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Any line from the song “Low Self Opinion” off of the 1992 Rollins Band album End of Silence sounds like it could be shouted at a sulking 8th grade boy after he was picked last for a team in gym class.

He wouldn't be elevated to the punk icon status he's held for over three decades, let alone the subversive teen idol for a girl entering high school, which is exactly how things worked out.

They released the recording as the first episode of the appropriately titled podcast, and two days later, it had been downloaded over 10,000 times.

"I think as it keeps going, there'll be a lot of autobiographical stuff," Rollins says.

It was so edgeless, in fact, it could be considered round.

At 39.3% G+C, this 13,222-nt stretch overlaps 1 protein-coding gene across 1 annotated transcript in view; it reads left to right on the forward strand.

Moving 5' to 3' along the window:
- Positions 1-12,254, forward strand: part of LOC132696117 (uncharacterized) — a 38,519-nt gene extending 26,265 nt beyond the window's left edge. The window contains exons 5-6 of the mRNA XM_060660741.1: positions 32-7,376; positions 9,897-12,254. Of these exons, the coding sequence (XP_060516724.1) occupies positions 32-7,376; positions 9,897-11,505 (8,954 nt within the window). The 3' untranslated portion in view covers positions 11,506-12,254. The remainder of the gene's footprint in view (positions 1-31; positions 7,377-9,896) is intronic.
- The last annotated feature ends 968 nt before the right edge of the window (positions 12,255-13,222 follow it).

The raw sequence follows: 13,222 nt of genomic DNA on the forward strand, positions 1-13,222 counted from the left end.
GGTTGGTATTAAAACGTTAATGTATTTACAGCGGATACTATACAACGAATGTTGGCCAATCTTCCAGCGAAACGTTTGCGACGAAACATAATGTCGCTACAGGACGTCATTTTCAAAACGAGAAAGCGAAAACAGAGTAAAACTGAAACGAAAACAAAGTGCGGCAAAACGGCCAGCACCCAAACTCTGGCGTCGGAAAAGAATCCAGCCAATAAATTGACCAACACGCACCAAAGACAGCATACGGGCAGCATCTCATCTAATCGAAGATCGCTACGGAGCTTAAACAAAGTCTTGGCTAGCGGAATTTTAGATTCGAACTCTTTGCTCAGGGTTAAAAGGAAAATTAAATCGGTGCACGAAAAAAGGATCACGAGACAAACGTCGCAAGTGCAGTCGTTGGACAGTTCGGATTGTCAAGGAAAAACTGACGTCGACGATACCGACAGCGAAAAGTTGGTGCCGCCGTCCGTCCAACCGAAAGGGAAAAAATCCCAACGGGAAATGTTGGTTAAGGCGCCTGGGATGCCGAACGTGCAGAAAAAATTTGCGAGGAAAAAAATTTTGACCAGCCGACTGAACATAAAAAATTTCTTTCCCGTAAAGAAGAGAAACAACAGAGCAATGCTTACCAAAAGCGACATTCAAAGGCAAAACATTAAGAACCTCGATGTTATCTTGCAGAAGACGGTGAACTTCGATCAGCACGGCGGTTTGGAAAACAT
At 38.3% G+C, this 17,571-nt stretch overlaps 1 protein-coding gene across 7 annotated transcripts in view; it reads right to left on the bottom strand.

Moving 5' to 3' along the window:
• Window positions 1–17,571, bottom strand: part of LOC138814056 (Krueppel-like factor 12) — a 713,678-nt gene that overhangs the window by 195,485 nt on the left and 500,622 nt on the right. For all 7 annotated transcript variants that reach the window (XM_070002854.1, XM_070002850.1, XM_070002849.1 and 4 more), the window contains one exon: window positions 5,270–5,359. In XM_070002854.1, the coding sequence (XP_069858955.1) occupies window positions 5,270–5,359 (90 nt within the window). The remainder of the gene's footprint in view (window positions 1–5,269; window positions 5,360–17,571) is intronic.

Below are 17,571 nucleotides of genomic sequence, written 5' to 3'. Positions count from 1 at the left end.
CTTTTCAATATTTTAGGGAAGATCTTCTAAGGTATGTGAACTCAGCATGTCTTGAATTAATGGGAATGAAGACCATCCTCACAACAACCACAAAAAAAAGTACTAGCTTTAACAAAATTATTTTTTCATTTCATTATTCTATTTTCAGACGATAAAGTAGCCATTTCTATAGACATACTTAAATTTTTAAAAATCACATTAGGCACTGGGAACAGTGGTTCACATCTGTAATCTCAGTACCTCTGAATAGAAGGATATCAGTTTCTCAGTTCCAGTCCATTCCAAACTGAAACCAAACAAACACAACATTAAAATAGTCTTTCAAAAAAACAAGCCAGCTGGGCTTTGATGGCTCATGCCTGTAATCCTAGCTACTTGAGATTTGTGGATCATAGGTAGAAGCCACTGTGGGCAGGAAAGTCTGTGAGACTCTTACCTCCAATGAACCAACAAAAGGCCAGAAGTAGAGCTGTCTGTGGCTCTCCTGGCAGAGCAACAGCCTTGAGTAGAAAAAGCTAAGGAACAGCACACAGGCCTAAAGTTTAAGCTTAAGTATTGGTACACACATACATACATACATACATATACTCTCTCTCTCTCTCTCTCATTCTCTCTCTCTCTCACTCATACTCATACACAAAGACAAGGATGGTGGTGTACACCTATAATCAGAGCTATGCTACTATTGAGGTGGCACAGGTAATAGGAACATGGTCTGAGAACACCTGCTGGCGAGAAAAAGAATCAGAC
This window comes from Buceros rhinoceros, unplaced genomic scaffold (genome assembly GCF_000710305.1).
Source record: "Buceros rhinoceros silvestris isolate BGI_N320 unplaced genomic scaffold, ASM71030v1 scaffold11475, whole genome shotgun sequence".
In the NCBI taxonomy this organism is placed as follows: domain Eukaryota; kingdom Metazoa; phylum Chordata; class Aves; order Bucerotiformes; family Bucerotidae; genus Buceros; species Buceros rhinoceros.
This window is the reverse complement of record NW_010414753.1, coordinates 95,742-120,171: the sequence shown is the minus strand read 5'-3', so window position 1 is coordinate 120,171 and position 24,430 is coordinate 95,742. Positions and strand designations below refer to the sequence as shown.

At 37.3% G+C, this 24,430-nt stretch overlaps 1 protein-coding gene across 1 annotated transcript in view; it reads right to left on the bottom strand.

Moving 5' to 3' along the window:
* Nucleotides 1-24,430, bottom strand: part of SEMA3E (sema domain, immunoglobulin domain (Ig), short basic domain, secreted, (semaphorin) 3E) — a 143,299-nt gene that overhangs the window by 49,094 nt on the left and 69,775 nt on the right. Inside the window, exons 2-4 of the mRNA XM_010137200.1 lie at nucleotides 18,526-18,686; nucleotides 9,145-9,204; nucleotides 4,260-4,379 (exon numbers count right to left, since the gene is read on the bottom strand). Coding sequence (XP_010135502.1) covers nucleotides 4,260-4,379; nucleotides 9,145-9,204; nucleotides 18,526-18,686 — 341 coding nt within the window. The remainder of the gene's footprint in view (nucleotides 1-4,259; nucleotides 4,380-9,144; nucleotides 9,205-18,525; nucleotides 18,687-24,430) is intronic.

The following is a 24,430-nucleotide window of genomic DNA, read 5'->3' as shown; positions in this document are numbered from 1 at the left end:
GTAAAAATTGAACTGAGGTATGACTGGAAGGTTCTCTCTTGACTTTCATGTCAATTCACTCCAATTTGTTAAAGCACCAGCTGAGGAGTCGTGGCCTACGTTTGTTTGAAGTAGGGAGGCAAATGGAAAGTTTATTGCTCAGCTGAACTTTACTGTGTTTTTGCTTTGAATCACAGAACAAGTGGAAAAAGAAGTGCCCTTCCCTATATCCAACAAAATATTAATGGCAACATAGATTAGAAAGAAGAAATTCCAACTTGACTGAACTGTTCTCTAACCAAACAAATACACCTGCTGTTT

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I called up Rollins at his Los Angeles office in late January to talk about aging, anger, teaching manners to hipsters, the consciousness-expanding effects of a passport properly used, and why he makes for a lousy boyfriend. If you don’t get hit by a car or something, you’re going to hit 50 at some point.Your named your publishing company, 2.13.61, after your birthday, so your age was public knowledge even before everyone’s age was. I guess maybe in the entertainment world, the more I go around that grotty track, the more I see that a lot of people conceal their ages for survival.At a certain age, some of these people turn into pumpkins.Like, you can’t be a beautiful woman and be 45 in a Hollywood film.So maybe to get a couple more films or one more season, you fudge the numbers a little so no tabloid can print your age in big letters and have you lose your deal at Fox or something.A great friend of mine, who happens to be a big bodybuilder and martial arts tough guy, used to hang out with Henry Rollins, and he maintained that there was an aspect of Rollins — the fist-shakingly intense ex-Black Flag front man and barking social commentator — that didn’t quite gel. ” and Rollins would respond by saying, humorlessly, “Fuckin’ and killin’, man.Fuckin’ and killin’,” which led my friend to question exactly how much of either one he had, in fact, been doing. I’ve liked Rollins ever since I saw him perform “Liar” at the 1995 Grammy Awards.Rollins, hard up against the specter of turning 40, has discovered a new strategy for his Rollinsness: goofy self-effacement and autobiographical navel-gazing.It would be disappointing if you had a big love investment in Henry the Darkly Intense Enigma of his earlier perpetrations, but if you had no stake in the |ber Rollins and were, like me, just curious to see where this perennially clever oddball was taking himself, it was good clean fun, rated PG.In that same hypothetical, fair world, a 14-year-old me wouldn’t have worn out her End of Silence cassette because she wouldn’t even own an End of Silence cassette.That’s because a younger me would have idolized Bratmobile’s Allison Wolfe, Bikini Kill’s Kathleen Hanna or any number of artists who played brash, angry punk that echoed my feminist sensibilities.